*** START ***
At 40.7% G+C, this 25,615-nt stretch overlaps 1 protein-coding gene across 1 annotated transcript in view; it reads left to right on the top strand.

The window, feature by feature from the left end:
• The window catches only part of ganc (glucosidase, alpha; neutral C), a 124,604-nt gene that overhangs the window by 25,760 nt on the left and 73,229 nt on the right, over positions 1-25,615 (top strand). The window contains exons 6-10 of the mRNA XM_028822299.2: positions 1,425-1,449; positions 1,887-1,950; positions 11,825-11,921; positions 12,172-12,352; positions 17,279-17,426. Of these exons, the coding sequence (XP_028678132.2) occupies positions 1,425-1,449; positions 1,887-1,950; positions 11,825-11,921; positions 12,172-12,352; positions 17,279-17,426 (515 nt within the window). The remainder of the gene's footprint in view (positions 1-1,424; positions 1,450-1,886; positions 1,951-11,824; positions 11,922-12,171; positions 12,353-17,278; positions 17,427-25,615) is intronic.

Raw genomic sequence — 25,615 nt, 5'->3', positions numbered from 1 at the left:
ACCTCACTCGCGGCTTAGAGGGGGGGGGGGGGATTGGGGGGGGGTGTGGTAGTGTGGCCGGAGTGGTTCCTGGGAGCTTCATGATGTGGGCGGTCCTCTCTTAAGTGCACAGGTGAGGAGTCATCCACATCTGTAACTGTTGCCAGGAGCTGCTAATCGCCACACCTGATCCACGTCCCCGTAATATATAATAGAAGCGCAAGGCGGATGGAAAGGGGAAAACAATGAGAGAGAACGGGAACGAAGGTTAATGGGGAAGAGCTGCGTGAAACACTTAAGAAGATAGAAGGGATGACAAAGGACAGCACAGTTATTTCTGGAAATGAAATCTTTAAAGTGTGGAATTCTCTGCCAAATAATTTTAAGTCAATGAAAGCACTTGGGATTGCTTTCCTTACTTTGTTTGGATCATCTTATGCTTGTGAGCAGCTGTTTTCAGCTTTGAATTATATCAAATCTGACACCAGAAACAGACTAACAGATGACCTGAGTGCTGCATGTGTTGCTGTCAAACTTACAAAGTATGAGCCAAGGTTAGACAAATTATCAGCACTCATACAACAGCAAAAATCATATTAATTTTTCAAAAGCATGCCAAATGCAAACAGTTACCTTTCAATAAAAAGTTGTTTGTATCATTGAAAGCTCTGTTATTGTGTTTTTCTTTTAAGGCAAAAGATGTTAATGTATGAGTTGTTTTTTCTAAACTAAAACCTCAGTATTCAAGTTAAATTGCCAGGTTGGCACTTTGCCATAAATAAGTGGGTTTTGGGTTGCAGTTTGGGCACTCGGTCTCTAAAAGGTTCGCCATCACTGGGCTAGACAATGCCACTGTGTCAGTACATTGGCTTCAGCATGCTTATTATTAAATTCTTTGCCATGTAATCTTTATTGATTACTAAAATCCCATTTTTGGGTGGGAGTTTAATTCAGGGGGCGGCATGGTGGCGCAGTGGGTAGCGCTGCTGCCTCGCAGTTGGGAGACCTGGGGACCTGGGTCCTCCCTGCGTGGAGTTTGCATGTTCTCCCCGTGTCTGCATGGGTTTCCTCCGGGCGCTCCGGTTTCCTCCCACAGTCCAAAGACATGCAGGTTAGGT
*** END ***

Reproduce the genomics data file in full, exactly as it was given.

At 40.7% G+C, this 25,615-nt stretch overlaps 1 protein-coding gene across 1 annotated transcript in view; it reads left to right on the top strand.

The window, feature by feature from the left end:
• The window catches only part of ganc (glucosidase, alpha; neutral C), a 124,604-nt gene that overhangs the window by 25,760 nt on the left and 73,229 nt on the right, over positions 1-25,615 (top strand). The window contains exons 6-10 of the mRNA XM_028822299.2: positions 1,425-1,449; positions 1,887-1,950; positions 11,825-11,921; positions 12,172-12,352; positions 17,279-17,426. Of these exons, the coding sequence (XP_028678132.2) occupies positions 1,425-1,449; positions 1,887-1,950; positions 11,825-11,921; positions 12,172-12,352; positions 17,279-17,426 (515 nt within the window). The remainder of the gene's footprint in view (positions 1-1,424; positions 1,450-1,886; positions 1,951-11,824; positions 11,922-12,171; positions 12,353-17,278; positions 17,427-25,615) is intronic.

Raw genomic sequence — 25,615 nt, 5'->3', positions numbered from 1 at the left:
ACCTCACTCGCGGCTTAGAGGGGGGGGGGGGGATTGGGGGGGGGTGTGGTAGTGTGGCCGGAGTGGTTCCTGGGAGCTTCATGATGTGGGCGGTCCTCTCTTAAGTGCACAGGTGAGGAGTCATCCACATCTGTAACTGTTGCCAGGAGCTGCTAATCGCCACACCTGATCCACGTCCCCGTAATATATAATAGAAGCGCAAGGCGGATGGAAAGGGGAAAACAATGAGAGAGAACGGGAACGAAGGTTAATGGGGAAGAGCTGCGTGAAACACTTAAGAAGATAGAAGGGATGACAAAGGACAGCACAGTTATTTCTGGAAATGAAATCTTTAAAGTGTGGAATTCTCTGCCAAATAATTTTAAGTCAATGAAAGCACTTGGGATTGCTTTCCTTACTTTGTTTGGATCATCTTATGCTTGTGAGCAGCTGTTTTCAGCTTTGAATTATATCAAATCTGACACCAGAAACAGACTAACAGATGACCTGAGTGCTGCATGTGTTGCTGTCAAACTTACAAAGTATGAGCCAAGGTTAGACAAATTATCAGCACTCATACAACAGCAAAAATCATATTAATTTTTCAAAAGCATGCCAAATGCAAACAGTTACCTTTCAATAAAAAGTTGTTTGTATCATTGAAAGCTCTGTTATTGTGTTTTTCTTTTAAGGCAAAAGATGTTAATGTATGAGTTGTTTTTTCTAAACTAAAACCTCAGTATTCAAGTTAAATTGCCAGGTTGGCACTTTGCCATAAATAAGTGGGTTTTGGGTTGCAGTTTGGGCACTCGGTCTCTAAAAGGTTCGCCATCACTGGGCTAGACAATGCCACTGTGTCAGTACATTGGCTTCAGCATGCTTATTATTAAATTCTTTGCCATGTAATCTTTATTGATTACTAAAATCCCATTTTTGGGTGGGAGTTTAATTCAGGGGGCGGCATGGTGGCGCAGTGGGTAGCGCTGCTGCCTCGCAGTTGGGAGACCTGGGGACCTGGGTCCTCCCTGCGTGGAGTTTGCATGTTCTCCCCGTGTCTGCATGGGTTTCCTCCGGGCGCTCCGGTTTCCTCCCACAGTCCAAAGACATGCAGGTTAGGT